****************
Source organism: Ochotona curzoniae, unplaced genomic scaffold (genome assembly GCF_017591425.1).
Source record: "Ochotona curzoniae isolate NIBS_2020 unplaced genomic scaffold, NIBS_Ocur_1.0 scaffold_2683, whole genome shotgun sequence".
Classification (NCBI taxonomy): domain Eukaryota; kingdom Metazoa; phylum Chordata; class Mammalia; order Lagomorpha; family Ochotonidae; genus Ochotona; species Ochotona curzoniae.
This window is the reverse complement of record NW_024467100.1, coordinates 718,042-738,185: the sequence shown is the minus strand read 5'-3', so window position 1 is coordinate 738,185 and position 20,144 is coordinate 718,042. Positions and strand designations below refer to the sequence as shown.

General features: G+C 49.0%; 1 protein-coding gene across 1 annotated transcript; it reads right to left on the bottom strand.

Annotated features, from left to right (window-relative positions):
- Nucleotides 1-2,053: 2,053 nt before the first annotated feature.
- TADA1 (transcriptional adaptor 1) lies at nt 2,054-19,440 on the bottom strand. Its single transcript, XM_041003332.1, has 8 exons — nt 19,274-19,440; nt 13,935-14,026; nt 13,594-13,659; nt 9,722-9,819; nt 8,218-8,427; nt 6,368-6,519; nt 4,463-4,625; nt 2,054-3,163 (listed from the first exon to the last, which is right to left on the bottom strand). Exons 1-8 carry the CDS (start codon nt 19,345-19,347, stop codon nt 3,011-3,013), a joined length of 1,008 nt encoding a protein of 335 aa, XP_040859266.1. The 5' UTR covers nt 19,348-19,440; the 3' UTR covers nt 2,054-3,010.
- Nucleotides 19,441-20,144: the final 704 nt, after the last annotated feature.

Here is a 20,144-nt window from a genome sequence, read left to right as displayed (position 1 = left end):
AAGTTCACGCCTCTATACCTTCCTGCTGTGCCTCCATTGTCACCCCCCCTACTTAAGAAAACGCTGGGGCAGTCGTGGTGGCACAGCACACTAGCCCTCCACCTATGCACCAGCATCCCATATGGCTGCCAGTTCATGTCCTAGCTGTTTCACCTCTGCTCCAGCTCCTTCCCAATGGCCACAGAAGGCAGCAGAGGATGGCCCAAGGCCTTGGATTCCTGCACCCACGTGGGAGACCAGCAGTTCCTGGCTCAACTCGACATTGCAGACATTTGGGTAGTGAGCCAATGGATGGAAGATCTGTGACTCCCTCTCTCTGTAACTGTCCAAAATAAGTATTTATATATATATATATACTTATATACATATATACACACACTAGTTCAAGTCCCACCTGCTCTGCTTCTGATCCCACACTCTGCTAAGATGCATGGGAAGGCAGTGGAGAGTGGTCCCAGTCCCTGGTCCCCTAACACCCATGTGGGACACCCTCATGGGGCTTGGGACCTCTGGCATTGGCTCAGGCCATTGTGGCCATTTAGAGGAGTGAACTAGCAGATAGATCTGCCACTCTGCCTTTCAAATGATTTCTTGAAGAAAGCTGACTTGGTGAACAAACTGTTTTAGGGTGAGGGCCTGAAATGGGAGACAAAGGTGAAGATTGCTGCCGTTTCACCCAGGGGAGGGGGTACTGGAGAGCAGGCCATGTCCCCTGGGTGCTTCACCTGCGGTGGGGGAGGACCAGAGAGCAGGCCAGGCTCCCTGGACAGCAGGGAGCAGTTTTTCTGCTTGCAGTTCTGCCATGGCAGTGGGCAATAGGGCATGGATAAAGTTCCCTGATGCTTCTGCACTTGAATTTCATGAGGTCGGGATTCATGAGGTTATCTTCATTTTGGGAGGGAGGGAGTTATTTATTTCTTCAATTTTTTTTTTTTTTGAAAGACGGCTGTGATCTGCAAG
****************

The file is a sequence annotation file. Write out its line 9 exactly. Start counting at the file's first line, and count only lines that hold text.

- Nucleotides 19,441-20,144: the final 704 nt, after the last annotated feature.